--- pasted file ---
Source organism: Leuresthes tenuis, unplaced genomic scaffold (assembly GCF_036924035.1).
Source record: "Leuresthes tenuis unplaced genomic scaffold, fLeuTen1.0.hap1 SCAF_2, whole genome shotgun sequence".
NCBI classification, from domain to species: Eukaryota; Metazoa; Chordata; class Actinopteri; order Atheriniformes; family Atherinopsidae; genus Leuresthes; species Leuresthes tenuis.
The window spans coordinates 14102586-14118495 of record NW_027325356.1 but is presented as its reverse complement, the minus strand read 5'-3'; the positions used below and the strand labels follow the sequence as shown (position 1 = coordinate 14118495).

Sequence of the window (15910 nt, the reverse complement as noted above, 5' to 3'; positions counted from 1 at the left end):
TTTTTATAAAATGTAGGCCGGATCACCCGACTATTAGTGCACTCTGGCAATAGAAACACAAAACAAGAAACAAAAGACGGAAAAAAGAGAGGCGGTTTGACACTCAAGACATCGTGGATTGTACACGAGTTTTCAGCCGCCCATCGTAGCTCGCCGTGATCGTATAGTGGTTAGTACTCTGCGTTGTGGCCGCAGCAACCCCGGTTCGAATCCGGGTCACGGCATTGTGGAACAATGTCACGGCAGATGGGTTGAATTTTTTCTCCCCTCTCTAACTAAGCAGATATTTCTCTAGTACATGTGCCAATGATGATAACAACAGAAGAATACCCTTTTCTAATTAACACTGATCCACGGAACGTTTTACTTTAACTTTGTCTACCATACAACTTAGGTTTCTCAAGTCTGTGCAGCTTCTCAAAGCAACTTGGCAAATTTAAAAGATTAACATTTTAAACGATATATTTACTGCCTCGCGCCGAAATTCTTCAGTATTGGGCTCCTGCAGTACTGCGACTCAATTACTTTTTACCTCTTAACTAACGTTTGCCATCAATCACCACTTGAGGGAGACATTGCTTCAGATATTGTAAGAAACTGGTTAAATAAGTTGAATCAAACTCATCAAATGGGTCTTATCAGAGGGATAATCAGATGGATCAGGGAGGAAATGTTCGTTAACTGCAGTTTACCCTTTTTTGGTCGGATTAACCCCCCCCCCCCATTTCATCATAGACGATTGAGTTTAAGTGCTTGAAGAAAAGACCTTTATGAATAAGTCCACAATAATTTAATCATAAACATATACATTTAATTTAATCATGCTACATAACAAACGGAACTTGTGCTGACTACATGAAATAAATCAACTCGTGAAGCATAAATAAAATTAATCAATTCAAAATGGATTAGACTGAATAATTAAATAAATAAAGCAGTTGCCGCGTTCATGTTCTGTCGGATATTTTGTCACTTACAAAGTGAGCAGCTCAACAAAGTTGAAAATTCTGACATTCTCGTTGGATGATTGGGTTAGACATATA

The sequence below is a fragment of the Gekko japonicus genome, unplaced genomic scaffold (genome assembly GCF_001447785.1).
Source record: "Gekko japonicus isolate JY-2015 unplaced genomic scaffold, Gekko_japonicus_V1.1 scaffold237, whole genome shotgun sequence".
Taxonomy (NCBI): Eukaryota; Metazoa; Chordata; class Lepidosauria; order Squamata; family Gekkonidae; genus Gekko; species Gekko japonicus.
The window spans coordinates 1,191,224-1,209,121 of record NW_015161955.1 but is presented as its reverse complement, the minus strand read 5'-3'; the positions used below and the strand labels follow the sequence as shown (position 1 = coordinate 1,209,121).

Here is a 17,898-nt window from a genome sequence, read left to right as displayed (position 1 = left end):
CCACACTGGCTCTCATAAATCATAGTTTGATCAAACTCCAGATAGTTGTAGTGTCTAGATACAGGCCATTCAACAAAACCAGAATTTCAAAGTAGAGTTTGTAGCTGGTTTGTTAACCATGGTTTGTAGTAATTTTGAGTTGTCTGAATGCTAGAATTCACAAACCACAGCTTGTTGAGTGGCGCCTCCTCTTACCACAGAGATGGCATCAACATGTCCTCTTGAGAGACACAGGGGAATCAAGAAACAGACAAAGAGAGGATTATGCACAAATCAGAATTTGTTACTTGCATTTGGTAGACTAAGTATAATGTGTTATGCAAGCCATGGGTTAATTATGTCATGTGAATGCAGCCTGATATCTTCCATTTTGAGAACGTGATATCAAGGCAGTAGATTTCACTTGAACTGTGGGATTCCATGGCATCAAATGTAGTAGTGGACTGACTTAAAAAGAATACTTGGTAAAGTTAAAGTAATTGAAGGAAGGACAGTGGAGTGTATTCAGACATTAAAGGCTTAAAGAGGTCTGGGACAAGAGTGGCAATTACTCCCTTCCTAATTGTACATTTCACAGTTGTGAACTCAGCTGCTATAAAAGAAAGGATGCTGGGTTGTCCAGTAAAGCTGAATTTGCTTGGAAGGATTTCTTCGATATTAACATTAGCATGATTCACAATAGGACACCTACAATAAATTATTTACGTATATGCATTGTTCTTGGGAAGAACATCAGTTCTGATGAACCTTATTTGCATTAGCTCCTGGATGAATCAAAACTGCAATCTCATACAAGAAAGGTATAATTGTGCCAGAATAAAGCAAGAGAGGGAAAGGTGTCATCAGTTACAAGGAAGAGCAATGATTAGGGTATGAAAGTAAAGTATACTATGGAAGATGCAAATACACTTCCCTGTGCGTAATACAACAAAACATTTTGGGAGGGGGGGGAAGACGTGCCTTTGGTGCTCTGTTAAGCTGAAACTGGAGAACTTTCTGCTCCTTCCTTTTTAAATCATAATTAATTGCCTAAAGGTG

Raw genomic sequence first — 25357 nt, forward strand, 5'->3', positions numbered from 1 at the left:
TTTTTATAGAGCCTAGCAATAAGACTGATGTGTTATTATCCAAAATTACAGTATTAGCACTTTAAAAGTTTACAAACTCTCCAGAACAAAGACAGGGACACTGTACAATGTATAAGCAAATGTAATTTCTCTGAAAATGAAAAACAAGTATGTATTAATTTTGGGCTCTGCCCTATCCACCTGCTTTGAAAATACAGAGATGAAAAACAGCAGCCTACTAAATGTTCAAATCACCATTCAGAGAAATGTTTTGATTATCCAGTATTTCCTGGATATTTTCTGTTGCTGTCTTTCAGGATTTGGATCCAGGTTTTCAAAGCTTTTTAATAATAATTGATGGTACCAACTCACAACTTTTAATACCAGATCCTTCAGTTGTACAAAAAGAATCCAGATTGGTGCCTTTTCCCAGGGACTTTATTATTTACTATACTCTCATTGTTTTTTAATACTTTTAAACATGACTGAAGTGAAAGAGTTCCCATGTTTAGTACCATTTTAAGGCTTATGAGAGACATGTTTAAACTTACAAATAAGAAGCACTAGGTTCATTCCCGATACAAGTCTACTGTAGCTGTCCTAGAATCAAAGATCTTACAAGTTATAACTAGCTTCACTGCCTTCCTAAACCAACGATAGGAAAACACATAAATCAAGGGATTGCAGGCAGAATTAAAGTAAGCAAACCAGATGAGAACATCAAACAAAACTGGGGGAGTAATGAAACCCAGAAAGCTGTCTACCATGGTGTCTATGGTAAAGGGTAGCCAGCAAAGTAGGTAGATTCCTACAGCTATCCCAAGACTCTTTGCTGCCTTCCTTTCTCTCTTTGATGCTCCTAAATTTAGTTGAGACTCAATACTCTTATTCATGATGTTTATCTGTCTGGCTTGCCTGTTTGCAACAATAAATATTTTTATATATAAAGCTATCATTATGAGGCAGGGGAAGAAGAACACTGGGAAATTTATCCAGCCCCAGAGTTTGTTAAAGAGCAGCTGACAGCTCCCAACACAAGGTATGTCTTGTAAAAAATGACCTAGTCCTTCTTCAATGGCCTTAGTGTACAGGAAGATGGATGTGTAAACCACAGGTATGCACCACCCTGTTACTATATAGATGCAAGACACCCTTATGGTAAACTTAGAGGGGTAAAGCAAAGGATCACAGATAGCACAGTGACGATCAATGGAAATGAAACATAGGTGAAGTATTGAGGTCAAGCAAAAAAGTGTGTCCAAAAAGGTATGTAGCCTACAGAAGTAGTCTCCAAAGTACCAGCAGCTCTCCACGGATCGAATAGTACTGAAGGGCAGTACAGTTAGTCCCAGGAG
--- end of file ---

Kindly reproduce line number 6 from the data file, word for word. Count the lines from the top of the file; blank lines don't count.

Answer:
TTTTTATAAAATGTAGGCCGGATCACCCGACTATTAGTGCACTCTGGCAATAGAAACACAAAACAAGAAACAAAAGACGGAAAAAAGAGAGGCGGTTTGACACTCAAGACATCGTGGATTGTACACGAGTTTTCAGCCGCCCATCGTAGCTCGCCGTGATCGTATAGTGGTTAGTACTCTGCGTTGTGGCCGCAGCAACCCCGGTTCGAATCCGGGTCACGGCATTGTGGAACAATGTCACGGCAGATGGGTTGAATTTTTTCTCCCCTCTCTAACTAAGCAGATATTTCTCTAGTACATGTGCCAATGATGATAACAACAGAAGAATACCCTTTTCTAATTAACACTGATCCACGGAACGTTTTACTTTAACTTTGTCTACCATACAACTTAGGTTTCTCAAGTCTGTGCAGCTTCTCAAAGCAACTTGGCAAATTTAAAAGATTAACATTTTAAACGATATATTTACTGCCTCGCGCCGAAATTCTTCAGTATTGGGCTCCTGCAGTACTGCGACTCAATTACTTTTTACCTCTTAACTAACGTTTGCCATCAATCACCACTTGAGGGAGACATTGCTTCAGATATTGTAAGAAACTGGTTAAATAAGTTGAATCAAACTCATCAAATGGGTCTTATCAGAGGGATAATCAGATGGATCAGGGAGGAAATGTTCGTTAACTGCAGTTTACCCTTTTTTGGTCGGATTAACCCCCCCCCCCCATTTCATCATAGACGATTGAGTTTAAGTGCTTGAAGAAAAGACCTTTATGAATAAGTCCACAATAATTTAATCATAAACATATACATTTAATTTAATCATGCTACATAACAAACGGAACTTGTGCTGACTACATGAAATAAATCAACTCGTGAAGCATAAATAAAATTAATCAATTCAAAATGGATTAGACTGAATAATTAAATAAATAAAGCAGTTGCCGCGTTCATGTTCTGTCGGATATTTTGTCACTTACAAAGTGAGCAGCTCAACAAAGTTGAAAATTCTGACATTCTCGTTGGATGATTGGGTTAGACATATA